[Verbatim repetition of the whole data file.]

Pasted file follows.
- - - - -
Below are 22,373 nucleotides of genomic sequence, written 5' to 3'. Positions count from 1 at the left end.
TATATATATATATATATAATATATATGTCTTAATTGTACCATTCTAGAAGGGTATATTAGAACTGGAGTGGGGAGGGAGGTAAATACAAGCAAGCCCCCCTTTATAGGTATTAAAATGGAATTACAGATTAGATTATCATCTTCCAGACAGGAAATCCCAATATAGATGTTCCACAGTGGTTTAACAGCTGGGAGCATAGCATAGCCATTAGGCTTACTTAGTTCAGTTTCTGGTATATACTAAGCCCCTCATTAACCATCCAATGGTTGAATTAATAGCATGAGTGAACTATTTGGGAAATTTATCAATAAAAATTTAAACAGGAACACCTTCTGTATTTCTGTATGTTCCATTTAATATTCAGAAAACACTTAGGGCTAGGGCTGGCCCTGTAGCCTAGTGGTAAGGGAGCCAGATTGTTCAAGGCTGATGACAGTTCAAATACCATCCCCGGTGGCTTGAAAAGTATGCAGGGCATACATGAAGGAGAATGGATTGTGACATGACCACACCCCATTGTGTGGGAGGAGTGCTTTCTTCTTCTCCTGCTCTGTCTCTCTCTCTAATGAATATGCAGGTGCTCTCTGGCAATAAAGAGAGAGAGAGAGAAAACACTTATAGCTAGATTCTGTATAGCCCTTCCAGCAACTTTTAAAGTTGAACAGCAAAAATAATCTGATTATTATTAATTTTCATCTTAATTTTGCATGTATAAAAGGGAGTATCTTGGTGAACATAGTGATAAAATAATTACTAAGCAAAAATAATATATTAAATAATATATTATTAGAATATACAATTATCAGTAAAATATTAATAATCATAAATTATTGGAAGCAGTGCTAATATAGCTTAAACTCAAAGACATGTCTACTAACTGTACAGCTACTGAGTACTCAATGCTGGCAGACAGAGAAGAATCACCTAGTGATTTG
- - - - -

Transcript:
Below are 22,373 nucleotides of genomic sequence, written 5' to 3'. Positions count from 1 at the left end.
TATATATATATATATATAATATATATGTCTTAATTGTACCATTCTAGAAGGGTATATTAGAACTGGAGTGGGGAGGGAGGTAAATACAAGCAAGCCCCCCTTTATAGGTATTAAAATGGAATTACAGATTAGATTATCATCTTCCAGACAGGAAATCCCAATATAGATGTTCCACAGTGGTTTAACAGCTGGGAGCATAGCATAGCCATTAGGCTTACTTAGTTCAGTTTCTGGTATATACTAAGCCCCTCATTAACCATCCAATGGTTGAATTAATAGCATGAGTGAACTATTTGGGAAATTTATCAATAAAAATTTAAACAGGAACACCTTCTGTATTTCTGTATGTTCCATTTAATATTCAGAAAACACTTAGGGCTAGGGCTGGCCCTGTAGCCTAGTGGTAAGGGAGCCAGATTGTTCAAGGCTGATGACAGTTCAAATACCATCCCCGGTGGCTTGAAAAGTATGCAGGGCATACATGAAGGAGAATGGATTGTGACATGACCACACCCCATTGTGTGGGAGGAGTGCTTTCTTCTTCTCCTGCTCTGTCTCTCTCTCTAATGAATATGCAGGTGCTCTCTGGCAATAAAGAGAGAGAGAGAGAAAACACTTATAGCTAGATTCTGTATAGCCCTTCCAGCAACTTTTAAAGTTGAACAGCAAAAATAATCTGATTATTATTAATTTTCATCTTAATTTTGCATGTATAAAAGGGAGTATCTTGGTGAACATAGTGATAAAATAATTACTAAGCAAAAATAATATATTAAATAATATATTATTAGAATATACAATTATCAGTAAAATATTAATAATCATAAATTATTGGAAGCAGTGCTAATATAGCTTAAACTCAAAGACATGTCTACTAACTGTACAGCTACTGAGTACTCAATGCTGGCAGACAGAGAAGAATCACCTAGTGATTTG